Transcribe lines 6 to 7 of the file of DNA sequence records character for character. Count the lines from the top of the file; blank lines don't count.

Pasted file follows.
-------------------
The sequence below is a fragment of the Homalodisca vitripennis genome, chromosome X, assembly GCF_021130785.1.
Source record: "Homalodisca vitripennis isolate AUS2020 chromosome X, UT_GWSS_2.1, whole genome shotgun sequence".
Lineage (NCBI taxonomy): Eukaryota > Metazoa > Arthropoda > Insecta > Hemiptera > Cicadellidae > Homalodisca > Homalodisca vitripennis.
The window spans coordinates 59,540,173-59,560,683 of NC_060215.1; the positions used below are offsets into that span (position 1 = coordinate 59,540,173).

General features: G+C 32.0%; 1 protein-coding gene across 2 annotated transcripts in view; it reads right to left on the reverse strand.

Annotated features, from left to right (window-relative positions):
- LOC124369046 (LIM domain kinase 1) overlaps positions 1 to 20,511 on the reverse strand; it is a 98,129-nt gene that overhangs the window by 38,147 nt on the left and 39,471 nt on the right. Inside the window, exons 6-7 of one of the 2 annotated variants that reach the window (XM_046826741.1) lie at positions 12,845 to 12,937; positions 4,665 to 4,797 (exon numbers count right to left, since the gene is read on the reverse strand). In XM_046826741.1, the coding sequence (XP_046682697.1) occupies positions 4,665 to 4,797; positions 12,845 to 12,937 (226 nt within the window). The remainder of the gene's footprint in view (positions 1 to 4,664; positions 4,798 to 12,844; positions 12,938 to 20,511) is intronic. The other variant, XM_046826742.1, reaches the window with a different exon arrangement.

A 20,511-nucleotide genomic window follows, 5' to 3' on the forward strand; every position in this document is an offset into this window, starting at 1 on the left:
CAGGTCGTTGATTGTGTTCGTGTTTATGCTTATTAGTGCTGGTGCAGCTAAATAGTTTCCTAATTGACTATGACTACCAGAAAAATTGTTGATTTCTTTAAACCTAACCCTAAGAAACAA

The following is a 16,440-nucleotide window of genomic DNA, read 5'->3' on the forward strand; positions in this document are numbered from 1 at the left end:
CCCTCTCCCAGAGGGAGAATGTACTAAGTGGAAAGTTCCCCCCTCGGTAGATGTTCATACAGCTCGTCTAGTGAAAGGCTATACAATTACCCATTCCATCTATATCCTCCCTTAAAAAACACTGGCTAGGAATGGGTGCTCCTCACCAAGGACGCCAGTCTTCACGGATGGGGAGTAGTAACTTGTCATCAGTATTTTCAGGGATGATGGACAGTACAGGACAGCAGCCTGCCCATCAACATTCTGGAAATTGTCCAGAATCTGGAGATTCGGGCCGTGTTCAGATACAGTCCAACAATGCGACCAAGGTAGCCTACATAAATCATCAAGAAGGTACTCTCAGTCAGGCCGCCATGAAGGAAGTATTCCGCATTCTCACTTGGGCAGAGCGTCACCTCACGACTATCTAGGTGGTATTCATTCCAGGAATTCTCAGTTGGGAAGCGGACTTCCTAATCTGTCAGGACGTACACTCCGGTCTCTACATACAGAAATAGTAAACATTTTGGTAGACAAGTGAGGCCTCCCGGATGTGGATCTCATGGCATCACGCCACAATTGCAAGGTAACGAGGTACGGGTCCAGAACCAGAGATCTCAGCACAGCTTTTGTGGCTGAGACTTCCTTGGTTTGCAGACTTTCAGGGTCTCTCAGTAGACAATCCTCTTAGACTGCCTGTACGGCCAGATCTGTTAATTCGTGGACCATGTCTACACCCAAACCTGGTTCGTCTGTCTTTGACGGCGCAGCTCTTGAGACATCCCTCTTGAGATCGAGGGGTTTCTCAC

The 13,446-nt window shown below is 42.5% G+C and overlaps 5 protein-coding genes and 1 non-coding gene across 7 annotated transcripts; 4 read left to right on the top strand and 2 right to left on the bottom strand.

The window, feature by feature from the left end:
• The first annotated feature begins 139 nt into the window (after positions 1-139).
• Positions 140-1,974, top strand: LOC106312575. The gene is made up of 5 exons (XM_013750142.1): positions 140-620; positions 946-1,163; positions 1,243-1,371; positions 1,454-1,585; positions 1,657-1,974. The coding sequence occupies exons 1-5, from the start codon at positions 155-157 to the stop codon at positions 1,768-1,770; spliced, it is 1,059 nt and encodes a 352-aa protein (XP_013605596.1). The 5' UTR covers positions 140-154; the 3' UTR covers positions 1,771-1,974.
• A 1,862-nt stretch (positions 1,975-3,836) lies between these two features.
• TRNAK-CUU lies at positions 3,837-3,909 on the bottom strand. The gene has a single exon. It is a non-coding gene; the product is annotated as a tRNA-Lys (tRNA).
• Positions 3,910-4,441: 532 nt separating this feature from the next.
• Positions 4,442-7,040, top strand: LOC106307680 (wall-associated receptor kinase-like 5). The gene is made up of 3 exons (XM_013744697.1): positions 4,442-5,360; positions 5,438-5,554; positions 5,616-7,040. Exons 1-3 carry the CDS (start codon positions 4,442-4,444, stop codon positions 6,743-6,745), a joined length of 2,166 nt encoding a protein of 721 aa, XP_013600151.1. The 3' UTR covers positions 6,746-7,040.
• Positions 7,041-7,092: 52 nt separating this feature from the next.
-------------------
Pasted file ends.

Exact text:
Annotated features, from left to right (window-relative positions):
- LOC124369046 (LIM domain kinase 1) overlaps positions 1 to 20,511 on the reverse strand; it is a 98,129-nt gene that overhangs the window by 38,147 nt on the left and 39,471 nt on the right. Inside the window, exons 6-7 of one of the 2 annotated variants that reach the window (XM_046826741.1) lie at positions 12,845 to 12,937; positions 4,665 to 4,797 (exon numbers count right to left, since the gene is read on the reverse strand). In XM_046826741.1, the coding sequence (XP_046682697.1) occupies positions 4,665 to 4,797; positions 12,845 to 12,937 (226 nt within the window). The remainder of the gene's footprint in view (positions 1 to 4,664; positions 4,798 to 12,844; positions 12,938 to 20,511) is intronic. The other variant, XM_046826742.1, reaches the window with a different exon arrangement.